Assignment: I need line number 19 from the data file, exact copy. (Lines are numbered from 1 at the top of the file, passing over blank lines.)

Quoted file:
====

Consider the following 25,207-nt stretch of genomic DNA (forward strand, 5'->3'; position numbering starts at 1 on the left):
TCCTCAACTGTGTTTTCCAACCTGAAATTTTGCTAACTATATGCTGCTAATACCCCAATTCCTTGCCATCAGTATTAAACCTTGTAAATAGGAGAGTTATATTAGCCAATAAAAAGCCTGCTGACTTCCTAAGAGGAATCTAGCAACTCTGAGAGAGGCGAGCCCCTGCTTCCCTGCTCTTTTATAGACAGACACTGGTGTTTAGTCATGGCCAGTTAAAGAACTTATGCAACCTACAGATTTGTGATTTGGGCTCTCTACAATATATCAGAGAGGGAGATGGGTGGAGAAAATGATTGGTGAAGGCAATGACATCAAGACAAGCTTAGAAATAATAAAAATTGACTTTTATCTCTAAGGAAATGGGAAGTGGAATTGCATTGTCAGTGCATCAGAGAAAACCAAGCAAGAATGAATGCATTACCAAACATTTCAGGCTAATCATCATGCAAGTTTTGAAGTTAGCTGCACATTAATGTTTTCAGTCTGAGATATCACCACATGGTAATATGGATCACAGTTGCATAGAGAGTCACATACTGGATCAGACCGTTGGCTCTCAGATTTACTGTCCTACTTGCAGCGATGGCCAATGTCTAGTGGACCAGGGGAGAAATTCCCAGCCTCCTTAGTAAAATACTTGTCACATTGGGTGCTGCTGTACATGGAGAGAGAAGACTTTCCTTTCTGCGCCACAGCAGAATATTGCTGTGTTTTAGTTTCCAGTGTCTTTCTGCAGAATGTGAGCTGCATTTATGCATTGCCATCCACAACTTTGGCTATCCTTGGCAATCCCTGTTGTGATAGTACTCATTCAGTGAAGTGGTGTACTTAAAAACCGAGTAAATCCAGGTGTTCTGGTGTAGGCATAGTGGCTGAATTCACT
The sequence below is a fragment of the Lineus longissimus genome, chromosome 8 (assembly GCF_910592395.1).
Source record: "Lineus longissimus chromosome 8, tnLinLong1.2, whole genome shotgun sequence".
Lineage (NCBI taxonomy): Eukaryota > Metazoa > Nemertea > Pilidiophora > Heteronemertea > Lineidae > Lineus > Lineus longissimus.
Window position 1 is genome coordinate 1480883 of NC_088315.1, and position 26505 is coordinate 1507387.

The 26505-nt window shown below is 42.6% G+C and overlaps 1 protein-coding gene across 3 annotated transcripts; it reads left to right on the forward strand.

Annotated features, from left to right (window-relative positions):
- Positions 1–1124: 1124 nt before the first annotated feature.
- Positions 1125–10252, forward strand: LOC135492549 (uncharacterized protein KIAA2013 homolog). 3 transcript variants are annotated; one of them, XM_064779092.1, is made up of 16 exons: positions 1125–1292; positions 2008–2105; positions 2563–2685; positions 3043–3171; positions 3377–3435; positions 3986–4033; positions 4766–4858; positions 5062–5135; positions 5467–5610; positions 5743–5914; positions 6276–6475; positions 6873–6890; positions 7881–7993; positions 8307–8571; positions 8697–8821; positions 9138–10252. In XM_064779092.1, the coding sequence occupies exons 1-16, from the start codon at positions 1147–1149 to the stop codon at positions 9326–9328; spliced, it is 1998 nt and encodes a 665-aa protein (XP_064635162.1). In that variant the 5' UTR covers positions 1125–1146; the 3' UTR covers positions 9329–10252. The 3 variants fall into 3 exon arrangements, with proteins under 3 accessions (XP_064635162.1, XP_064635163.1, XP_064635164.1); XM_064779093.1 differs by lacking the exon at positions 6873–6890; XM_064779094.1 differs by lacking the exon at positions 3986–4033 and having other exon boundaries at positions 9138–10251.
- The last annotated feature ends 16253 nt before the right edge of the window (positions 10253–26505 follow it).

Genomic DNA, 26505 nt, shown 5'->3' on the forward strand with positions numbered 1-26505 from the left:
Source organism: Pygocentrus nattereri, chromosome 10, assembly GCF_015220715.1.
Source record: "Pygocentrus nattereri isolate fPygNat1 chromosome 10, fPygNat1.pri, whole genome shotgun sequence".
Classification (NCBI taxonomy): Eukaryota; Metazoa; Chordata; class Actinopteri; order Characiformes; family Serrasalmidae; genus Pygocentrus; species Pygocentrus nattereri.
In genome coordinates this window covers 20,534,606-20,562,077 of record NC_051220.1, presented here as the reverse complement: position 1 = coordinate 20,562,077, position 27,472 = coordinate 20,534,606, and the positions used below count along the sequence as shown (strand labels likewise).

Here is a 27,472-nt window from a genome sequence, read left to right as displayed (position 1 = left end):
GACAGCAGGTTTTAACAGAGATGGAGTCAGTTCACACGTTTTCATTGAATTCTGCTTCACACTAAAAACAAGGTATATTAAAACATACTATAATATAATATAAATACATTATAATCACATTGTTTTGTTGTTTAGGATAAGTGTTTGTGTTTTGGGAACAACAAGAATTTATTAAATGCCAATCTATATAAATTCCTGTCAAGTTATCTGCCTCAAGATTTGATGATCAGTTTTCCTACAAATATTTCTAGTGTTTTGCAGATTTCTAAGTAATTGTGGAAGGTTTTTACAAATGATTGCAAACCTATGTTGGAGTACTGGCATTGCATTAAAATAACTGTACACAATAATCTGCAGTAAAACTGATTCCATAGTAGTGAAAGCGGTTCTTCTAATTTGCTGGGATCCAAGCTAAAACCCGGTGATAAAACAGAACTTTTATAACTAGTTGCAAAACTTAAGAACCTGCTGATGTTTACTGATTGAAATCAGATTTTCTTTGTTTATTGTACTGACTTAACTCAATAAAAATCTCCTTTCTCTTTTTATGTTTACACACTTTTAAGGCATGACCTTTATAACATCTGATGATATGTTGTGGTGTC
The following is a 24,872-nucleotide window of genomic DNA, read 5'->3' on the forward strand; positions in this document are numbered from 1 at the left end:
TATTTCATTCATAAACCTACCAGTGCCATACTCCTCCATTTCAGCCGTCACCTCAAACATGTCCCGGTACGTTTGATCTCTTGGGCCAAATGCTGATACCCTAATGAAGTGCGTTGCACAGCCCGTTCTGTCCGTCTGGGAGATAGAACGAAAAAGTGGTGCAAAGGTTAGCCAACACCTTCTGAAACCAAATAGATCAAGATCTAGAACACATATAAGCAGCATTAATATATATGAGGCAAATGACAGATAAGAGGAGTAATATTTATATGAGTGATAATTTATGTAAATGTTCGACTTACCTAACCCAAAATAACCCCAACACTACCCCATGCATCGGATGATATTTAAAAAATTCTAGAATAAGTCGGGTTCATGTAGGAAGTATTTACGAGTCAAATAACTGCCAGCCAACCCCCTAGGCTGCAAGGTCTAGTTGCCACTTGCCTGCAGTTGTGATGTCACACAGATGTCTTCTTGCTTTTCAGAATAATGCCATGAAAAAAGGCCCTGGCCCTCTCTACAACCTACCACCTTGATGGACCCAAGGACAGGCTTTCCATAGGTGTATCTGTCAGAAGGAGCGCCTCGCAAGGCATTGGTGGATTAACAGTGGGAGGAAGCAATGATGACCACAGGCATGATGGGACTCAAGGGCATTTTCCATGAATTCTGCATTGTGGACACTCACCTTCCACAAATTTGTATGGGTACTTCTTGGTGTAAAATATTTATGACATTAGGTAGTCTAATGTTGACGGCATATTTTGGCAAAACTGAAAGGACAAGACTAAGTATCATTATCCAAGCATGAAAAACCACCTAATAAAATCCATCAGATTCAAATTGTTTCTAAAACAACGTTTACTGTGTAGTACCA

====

The following is a 24,872-nucleotide window of genomic DNA, read 5'->3' on the forward strand; positions in this document are numbered from 1 at the left end: